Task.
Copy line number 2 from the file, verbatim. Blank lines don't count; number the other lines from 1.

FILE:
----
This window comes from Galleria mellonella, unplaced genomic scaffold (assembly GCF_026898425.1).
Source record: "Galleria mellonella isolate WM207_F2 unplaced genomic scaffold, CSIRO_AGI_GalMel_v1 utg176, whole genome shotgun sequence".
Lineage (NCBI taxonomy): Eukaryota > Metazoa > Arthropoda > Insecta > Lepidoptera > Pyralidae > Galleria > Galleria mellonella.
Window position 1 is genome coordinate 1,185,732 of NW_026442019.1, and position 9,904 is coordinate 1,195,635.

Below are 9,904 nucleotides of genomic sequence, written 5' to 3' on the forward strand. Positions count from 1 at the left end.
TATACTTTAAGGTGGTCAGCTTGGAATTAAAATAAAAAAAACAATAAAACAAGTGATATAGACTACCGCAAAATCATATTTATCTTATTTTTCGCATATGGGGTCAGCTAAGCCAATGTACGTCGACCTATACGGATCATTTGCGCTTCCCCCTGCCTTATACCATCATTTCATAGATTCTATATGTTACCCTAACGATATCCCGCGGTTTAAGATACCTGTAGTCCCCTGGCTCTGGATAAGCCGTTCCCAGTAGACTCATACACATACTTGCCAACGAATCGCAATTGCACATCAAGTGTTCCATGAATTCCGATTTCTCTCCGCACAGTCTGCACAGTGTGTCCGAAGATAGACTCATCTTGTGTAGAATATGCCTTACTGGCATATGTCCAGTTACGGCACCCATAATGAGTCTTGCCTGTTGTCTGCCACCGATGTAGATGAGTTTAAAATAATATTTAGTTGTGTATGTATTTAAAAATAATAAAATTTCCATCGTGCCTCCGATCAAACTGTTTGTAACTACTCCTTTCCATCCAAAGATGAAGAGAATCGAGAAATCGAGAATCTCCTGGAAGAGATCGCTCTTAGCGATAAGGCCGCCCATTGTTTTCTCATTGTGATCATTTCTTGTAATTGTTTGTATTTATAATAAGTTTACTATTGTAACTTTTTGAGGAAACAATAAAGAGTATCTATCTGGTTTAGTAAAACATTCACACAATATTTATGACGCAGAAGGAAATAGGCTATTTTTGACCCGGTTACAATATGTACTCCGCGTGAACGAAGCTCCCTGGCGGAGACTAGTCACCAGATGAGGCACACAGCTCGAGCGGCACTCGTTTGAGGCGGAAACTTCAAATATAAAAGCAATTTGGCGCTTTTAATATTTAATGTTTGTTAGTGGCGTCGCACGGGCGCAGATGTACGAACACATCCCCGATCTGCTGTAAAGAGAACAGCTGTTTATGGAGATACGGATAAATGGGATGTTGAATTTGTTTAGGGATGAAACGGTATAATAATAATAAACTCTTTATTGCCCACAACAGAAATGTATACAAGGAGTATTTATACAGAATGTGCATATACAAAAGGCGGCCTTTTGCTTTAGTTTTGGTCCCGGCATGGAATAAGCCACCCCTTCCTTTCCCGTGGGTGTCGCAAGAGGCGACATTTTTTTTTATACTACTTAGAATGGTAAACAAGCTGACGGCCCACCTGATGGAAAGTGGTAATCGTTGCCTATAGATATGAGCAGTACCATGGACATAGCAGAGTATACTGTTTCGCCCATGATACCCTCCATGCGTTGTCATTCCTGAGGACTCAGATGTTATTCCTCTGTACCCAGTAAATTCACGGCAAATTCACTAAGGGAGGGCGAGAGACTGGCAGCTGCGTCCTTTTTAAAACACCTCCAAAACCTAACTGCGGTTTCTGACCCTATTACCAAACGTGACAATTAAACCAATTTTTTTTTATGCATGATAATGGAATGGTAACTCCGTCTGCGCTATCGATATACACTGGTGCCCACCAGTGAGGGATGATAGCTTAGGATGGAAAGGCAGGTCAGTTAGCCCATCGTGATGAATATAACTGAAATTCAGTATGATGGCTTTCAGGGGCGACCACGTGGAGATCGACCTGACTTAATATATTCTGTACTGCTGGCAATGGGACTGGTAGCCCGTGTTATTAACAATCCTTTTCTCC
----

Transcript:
Source record: "Galleria mellonella isolate WM207_F2 unplaced genomic scaffold, CSIRO_AGI_GalMel_v1 utg176, whole genome shotgun sequence".